I talk to students all of the time that tell me when they are on the mat training they are happy and inspired to make changes in all of the other areas of their life. They might be kneeling at the end of class during meditation, soaking up the vibes of the dojo, and thinking about how inspired they are going to be to make a change starting today.

BUT THEN, they walk out the doors of the academy back into the world and get caught up in the chaos of our culture. Before you know it, work, commitments to family and friends, iPhones, traffic, Facebook, Netflix, and so many other things start to battle for our attention again, and we might never even think about those plans we had while we were kneeling on the mat.

In fact, they tell me that often they won’t slow down and think about those things again until the next time they are in the academy. It happens with their martial arts practice too, they have full intentions of going home, making some notes on what they learned, practicing a little bit or going over the techniques in their mind, but then they walk out and never think about it again until the next class. By that time it’s too late - they’ve already forgotten the technique.

*A huge tip for this one, by the way, is to sit down inside the academy with your notebook and take some notes before you leave the dojo. Then pull out your notes before the next class and go back over them - even if it is right before class! We see students that have tons of success with this formula.

I hear you. I really do. But the reality is that you have the same amount of time in your day as every other human being on the earth. And if your day truly is too full to do the things that you said you’d do at the beginning of the year, the reality is that it’s not because you don’t have enough time, it’s because your true priorities are revealing themselves.

Your priorities are what you spend your time doing. We might say that our priorities are things like our family or our health, but if we aren’t spending our time in those areas, then they aren’t our true priorities.

So what are your priorities?

If you really want to know, keep a genuine time log for a week, but don’t change anything about what you do right now. Funny thing is, you probably won’t be able to stop yourself from changing just a little bit, because when you start realizing how much time you are spending on Facebook, or watching Netflix, you almost can’t help making some changes.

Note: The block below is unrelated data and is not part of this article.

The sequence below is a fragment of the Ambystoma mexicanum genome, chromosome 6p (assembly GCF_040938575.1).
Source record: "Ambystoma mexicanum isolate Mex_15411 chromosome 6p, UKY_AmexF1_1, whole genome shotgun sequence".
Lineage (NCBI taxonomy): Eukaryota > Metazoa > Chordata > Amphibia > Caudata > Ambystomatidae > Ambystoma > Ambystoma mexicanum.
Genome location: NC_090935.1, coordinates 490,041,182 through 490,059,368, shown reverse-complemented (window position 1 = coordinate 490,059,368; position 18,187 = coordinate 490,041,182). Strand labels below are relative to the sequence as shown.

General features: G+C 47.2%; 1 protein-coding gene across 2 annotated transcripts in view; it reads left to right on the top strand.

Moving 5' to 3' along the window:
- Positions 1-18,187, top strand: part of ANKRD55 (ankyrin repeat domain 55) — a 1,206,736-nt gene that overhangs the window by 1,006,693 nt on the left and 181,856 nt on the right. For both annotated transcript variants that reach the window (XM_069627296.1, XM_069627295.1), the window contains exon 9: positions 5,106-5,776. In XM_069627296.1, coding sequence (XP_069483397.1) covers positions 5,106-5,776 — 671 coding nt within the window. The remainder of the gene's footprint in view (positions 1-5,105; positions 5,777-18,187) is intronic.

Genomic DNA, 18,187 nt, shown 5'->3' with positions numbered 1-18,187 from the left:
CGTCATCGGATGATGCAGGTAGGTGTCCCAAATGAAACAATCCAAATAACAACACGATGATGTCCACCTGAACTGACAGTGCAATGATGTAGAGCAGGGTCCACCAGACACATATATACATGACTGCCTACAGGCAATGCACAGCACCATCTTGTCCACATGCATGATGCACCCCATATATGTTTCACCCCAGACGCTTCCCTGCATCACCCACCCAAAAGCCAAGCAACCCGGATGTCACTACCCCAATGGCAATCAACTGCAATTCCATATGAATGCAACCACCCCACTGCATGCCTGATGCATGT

Some of the things that we are spending our time on might be out of our control, but are there any areas that are in our control? And sometimes other things are genuinely just more important.

I don't want you to quit your job and train all the time. I don't want you to skip out on playing with your kids to get a workout in.

But I do want you to just stop at the store and buy a few groceries instead of waiting in the drive thru line. I do want you to put your phone down and get a workout in. 

Your health is a crucial piece to you living a long, happy, and fulfilling life. You have to make it a priority too!

The question is do we just tell ourselves that we are too busy when there is actually quite a bit of free time in there?

Try your best to just track and not change anything about what you are doing. Then add up all of the time doing the different activities and discover what your TRUE priorities are.

Now, if you want to make a change…pick one of those categories that you’d rather not be spending so much time and allot that time to doing one of the things you do want to be doing. 

You have to curate your lifestyle. You have the same 24 hours as everyone else, you just have to decide how you’re going to spend them, and then do it!

Choki Motobu - Brawler, Ruffian, Master.

**Today's blog post was written by PMA FILKENJUTSU Black Belt, Gary Hall. Today also happens to be his birthday! This was written by Sempai Gary in preparation for his Black Belt Test this time last year. This is a longer post, but a great look back in history at a prominent martial arts figure. As we have discussed in previous posts, our Kenpo lineage traces back to a man named James Mitose, and many believe Choki Motobu to have been one of Mitose's teachers.

Sempai Gary does a great job of bringing his story to us - enjoy!

- SiFu David

Brawler, ruffian, master. Choki Motobu has to be considered one of the most unconventional karateka luminaries of his very special time.


Choki Motobu was born on April 5, 1870 in Shuri, Ryukyu Kingdom (now Japan). His father Choshin was a descendant of the sixth son of the Okinawan King, Sho Shitsu, namely Prince Sho Ko, also known as Motobu Chohei (Iwai 1994). Due to this lineage, the male members of the family were permitted to retain the "CHO" character in their given names (Sells 1996).